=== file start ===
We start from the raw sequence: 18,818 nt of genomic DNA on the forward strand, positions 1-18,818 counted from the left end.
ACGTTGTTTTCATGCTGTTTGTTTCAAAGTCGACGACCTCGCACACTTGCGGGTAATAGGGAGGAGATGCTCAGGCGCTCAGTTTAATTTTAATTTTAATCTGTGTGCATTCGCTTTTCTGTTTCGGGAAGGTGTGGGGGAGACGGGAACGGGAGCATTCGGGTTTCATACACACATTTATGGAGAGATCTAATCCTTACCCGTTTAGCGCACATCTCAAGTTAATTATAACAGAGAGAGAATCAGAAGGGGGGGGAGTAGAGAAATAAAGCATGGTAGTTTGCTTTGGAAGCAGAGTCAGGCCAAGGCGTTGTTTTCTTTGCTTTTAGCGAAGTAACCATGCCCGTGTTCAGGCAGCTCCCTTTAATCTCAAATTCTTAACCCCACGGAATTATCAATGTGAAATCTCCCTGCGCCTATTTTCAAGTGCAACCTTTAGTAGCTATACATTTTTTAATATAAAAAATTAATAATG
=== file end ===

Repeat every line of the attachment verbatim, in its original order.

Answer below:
We start from the raw sequence: 18,818 nt of genomic DNA on the forward strand, positions 1-18,818 counted from the left end.
ACGTTGTTTTCATGCTGTTTGTTTCAAAGTCGACGACCTCGCACACTTGCGGGTAATAGGGAGGAGATGCTCAGGCGCTCAGTTTAATTTTAATTTTAATCTGTGTGCATTCGCTTTTCTGTTTCGGGAAGGTGTGGGGGAGACGGGAACGGGAGCATTCGGGTTTCATACACACATTTATGGAGAGATCTAATCCTTACCCGTTTAGCGCACATCTCAAGTTAATTATAACAGAGAGAGAATCAGAAGGGGGGGGAGTAGAGAAATAAAGCATGGTAGTTTGCTTTGGAAGCAGAGTCAGGCCAAGGCGTTGTTTTCTTTGCTTTTAGCGAAGTAACCATGCCCGTGTTCAGGCAGCTCCCTTTAATCTCAAATTCTTAACCCCACGGAATTATCAATGTGAAATCTCCCTGCGCCTATTTTCAAGTGCAACCTTTAGTAGCTATACATTTTTTAATATAAAAAATTAATAATG